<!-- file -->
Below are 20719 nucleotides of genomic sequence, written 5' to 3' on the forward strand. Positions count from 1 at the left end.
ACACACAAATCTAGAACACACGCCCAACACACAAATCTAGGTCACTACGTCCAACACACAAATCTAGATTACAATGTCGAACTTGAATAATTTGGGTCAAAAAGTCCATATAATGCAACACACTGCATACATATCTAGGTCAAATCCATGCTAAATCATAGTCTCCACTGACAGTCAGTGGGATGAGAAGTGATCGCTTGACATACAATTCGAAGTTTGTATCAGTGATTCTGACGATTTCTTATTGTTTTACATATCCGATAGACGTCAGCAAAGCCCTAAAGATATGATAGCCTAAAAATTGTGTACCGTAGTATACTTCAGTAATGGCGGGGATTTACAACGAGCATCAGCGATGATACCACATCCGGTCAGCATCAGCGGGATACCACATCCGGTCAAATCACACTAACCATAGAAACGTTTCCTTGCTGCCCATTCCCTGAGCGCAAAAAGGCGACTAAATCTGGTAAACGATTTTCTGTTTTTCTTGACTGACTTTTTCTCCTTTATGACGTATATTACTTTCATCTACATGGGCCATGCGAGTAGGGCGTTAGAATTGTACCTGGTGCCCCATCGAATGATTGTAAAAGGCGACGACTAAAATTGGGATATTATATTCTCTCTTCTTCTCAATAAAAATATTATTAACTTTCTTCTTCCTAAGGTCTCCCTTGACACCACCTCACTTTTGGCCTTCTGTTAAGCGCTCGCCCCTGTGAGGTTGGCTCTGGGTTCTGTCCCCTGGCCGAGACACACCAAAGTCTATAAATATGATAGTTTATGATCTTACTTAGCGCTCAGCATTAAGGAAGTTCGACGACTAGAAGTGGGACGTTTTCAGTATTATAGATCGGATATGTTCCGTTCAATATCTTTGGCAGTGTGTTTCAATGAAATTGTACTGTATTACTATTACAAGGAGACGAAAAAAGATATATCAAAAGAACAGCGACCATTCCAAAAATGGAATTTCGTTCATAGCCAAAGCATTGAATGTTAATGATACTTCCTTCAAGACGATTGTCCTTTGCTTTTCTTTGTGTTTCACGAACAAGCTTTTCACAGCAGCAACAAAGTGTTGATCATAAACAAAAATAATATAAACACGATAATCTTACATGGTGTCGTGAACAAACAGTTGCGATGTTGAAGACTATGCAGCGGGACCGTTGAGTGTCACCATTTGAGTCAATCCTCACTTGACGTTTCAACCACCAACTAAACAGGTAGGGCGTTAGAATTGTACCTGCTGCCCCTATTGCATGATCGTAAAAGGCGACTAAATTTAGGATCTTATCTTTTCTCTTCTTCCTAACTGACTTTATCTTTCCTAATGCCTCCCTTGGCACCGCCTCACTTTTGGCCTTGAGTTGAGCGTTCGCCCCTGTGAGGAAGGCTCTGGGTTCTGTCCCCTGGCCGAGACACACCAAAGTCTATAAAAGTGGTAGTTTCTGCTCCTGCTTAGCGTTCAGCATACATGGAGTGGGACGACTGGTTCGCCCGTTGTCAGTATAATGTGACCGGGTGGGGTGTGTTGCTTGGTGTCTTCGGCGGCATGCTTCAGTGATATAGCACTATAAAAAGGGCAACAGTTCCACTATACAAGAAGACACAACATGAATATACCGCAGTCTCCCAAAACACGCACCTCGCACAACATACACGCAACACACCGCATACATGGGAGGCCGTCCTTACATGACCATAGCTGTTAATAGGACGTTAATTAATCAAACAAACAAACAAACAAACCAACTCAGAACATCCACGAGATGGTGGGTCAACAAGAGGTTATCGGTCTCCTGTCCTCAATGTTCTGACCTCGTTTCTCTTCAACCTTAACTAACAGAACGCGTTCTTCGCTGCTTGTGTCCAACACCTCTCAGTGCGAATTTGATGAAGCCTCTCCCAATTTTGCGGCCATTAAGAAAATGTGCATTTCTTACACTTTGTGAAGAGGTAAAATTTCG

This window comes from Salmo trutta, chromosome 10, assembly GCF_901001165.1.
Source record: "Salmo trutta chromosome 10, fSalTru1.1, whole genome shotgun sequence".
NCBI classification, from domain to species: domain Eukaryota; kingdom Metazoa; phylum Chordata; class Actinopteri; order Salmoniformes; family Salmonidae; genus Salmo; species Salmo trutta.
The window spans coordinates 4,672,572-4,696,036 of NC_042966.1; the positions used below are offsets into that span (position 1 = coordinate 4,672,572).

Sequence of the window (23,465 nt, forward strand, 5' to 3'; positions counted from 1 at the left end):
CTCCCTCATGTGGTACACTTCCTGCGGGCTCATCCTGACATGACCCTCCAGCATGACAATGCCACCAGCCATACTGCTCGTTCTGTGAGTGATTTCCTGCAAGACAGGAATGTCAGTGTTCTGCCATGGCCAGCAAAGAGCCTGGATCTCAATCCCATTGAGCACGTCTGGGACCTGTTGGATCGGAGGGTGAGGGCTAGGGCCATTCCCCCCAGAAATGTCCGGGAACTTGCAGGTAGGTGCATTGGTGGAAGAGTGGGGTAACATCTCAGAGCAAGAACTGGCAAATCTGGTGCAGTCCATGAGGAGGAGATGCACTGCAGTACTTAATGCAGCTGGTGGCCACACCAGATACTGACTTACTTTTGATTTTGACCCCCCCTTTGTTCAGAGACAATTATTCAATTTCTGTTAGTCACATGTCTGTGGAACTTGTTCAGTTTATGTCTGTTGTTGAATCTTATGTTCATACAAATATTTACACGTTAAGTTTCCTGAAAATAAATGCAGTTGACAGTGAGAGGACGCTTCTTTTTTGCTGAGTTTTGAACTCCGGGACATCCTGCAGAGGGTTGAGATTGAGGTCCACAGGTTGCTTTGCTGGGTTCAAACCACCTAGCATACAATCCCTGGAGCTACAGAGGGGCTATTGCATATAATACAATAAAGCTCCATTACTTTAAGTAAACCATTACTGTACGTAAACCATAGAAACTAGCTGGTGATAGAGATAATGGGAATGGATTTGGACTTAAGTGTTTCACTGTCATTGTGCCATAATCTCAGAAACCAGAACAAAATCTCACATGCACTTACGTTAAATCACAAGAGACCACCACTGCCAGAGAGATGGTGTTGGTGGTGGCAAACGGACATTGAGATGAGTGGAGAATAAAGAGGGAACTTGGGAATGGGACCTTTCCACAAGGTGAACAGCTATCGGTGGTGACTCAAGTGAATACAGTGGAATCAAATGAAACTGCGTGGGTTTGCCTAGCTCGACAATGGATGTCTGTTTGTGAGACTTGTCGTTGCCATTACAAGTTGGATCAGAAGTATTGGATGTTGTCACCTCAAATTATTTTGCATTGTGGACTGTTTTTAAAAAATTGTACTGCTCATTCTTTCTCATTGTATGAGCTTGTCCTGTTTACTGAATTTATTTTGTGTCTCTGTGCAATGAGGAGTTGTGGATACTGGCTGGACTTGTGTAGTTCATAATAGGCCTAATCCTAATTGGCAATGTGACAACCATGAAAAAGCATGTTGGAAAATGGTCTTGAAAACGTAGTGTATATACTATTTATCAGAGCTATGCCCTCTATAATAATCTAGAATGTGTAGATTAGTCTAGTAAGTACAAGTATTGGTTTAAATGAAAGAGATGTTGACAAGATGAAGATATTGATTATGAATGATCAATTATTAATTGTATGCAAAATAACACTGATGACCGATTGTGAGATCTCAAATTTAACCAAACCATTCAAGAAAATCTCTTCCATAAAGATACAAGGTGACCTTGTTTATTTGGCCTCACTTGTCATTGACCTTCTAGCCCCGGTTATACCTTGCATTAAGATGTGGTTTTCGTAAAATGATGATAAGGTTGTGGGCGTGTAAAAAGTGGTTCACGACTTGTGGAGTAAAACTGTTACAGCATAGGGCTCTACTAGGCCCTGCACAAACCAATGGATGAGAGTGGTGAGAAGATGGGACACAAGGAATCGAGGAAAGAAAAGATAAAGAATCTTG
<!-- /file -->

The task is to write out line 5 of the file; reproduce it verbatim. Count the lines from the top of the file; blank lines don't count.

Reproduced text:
NCBI classification, from domain to species: domain Eukaryota; kingdom Metazoa; phylum Chordata; class Actinopteri; order Salmoniformes; family Salmonidae; genus Salmo; species Salmo trutta.